The NHL’s version of John Dillinger returned with guns blazing last night.
But it was the rest of the Caps’ gang that made sure the Rangers left Madison Square Garden with holes—in their game.
The undermanned Rangers were outclassed once again, this time by Alex Ovechkin and the Capitals, 4-2, Tuesday night. The Rangers who have lost five of eight and have lost 9 of 13 overall, have home games Saturday against Florida and Monday versus Columbus before going on a three game in four night road trip.
What they will remember is that they were beaten by Washington’s grinders, while not getting scoring from their role players.
“Our biggest weakness is that we aren’t getting any secondary scoring. We just aren’t creating enough with our secondary scoring” said John Tortorella. The Caps got goals from Brooks Laich, Matt Bradley and Brian Pothier. Bradley’s semi-breakaway in which he held off Matt Gilroy was the game-winner. Pothier sealed the game with an empty-netter with 17 seconds left. “Obviously, the scoring hasn’t been consistent. The forechecking and the secondary scoring has been a problem. We can’t get one or two goals and expect to win hockey games.”
Despite missing six games (Washington won four of the six games. Their only losses were at the hands of the Devils; both games were at The Prudential Center), Ovechkin lead the league in shots on goal with 86, was tied with LA’s Anze Kopitar and San Jose’s Dany Heatley for the league lead in goals with 14 and was tied for fourth in the league with 23 points.
After the Caps’ early skate, Bruce Boudreau said, that, “Unless something negative happens this afternoon and I don’t get the OK from (head trainer Greg Smith), then I think he will be playing.”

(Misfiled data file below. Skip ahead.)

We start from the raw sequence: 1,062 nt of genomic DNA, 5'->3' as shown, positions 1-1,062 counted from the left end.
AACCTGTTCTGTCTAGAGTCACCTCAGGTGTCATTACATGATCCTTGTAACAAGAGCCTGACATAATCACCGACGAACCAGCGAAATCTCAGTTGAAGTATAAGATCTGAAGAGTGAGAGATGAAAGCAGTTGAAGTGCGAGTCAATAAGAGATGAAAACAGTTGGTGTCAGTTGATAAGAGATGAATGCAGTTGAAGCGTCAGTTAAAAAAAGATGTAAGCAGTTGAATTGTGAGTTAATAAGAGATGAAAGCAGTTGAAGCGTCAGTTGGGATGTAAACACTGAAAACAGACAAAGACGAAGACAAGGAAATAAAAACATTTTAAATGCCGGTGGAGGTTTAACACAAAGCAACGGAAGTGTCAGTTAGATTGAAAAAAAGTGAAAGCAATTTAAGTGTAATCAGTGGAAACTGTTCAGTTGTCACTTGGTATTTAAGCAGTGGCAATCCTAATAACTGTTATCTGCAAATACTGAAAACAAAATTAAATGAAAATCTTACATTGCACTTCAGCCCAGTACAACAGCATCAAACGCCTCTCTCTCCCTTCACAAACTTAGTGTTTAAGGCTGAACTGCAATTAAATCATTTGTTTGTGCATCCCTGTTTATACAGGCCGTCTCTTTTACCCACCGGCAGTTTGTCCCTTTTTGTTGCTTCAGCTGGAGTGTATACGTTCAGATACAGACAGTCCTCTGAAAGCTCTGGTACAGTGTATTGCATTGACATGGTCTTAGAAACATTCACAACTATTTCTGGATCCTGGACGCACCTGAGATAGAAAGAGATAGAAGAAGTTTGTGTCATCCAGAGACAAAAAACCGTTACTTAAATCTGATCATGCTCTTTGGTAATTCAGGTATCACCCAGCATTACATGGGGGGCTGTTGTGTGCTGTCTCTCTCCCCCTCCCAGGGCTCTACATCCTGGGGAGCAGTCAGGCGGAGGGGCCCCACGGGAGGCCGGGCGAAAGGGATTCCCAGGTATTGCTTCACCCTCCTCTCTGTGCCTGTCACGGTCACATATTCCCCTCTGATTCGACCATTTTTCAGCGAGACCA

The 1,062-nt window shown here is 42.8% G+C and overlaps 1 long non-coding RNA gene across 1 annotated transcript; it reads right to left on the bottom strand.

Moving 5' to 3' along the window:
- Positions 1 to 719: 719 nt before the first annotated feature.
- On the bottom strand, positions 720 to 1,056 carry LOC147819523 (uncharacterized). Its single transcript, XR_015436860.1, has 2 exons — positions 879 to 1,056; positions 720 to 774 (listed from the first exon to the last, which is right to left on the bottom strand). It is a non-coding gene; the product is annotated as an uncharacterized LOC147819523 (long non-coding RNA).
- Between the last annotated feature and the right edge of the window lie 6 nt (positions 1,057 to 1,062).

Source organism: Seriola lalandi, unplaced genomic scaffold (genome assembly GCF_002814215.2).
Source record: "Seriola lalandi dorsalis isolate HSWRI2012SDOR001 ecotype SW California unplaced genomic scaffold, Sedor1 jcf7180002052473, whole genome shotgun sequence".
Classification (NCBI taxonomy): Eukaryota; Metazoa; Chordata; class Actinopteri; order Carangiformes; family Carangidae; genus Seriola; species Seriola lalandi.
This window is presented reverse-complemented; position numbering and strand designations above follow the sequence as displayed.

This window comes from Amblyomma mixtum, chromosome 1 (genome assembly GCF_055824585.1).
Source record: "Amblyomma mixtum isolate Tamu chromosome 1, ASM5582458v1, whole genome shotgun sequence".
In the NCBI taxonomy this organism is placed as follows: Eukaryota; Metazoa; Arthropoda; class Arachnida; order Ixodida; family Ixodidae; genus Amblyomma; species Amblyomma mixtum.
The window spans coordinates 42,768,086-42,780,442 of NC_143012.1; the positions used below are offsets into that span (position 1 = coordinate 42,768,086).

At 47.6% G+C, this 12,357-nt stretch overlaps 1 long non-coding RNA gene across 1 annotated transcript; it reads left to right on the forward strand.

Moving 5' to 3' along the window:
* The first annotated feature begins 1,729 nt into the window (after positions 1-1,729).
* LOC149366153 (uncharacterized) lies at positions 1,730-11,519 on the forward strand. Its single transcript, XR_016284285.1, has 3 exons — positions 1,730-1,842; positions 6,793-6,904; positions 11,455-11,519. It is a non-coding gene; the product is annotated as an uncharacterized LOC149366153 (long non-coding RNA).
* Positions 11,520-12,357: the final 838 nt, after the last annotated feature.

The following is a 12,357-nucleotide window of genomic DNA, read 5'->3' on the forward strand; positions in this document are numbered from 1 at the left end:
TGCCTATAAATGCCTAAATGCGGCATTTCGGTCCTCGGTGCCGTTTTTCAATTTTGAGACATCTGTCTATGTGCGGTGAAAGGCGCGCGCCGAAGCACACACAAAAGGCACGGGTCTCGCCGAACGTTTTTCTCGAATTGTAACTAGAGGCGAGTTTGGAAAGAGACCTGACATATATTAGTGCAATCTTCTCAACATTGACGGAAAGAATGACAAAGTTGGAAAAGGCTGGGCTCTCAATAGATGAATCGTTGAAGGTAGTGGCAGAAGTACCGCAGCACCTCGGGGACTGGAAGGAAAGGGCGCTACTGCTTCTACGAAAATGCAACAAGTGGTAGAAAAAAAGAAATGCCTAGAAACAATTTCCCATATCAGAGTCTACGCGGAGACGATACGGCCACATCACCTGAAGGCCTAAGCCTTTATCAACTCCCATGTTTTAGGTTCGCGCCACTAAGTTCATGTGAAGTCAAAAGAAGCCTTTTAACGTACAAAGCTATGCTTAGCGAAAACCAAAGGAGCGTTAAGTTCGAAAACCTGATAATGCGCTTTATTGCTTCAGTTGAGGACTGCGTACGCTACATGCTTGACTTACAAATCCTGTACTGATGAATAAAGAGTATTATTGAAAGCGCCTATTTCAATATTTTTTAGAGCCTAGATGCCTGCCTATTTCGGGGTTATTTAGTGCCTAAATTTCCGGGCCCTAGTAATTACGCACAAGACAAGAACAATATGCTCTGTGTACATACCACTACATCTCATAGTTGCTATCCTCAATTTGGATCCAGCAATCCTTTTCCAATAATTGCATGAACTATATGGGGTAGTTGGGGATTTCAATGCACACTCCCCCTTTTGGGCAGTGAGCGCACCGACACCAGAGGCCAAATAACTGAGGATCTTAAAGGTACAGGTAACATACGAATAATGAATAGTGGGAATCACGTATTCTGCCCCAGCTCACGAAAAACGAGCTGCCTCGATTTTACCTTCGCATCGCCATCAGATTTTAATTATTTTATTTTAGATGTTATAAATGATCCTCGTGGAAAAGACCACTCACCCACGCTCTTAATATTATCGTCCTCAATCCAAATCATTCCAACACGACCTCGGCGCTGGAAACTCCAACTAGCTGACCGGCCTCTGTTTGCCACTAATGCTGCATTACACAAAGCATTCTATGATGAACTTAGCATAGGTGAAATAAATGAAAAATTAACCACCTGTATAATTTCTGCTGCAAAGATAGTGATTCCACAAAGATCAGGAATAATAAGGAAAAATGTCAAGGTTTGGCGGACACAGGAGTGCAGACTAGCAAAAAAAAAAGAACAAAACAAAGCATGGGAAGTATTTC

That was not what the struggling Rangers needed to hear. Ovechkin has tormented the Rangers throughout his four year career. He had 10 goals and eight assists for 18 points in 17 regular season games against the Rangers prior to last night.
Boudreau intimated that Ovechkin enjoys being the guy that is alternately disdained and feared by opposing fanbases. Outside of Pittsburgh, there may be no city where he is more loathed than in New York, where he is booed every time he touches the puck.
The Rangers fans hatred of Ovechkin was birthed during last year’s first round series, in which the reigning Hart Trophy winner scored three goals and assisted in four others in eliminating the seventh-seeded Rangers in seven games.
Seven months did little to dissipate the abhorrence, which grew when Ovechkin tied the game at one with a power play bullet that knocked Henrik Lundqvist’s water bottle from its perch on top of the cage.
Said Ovechkin of his first goal since a 4-3 overtime loss to the Islanders on October 30, “It's always nice when you get hurt and you come back and you score in the first period on your first shot. You feel pretty good about yourself. After that I feel pretty cool. I was not afraid to take some hits and go battle.”
“I didn’t see it,” said Lundqvist, who was screened on the play. Lundqvist stopped 22 of 25 shots on the night. “He's good finding the holes. It was a good shot.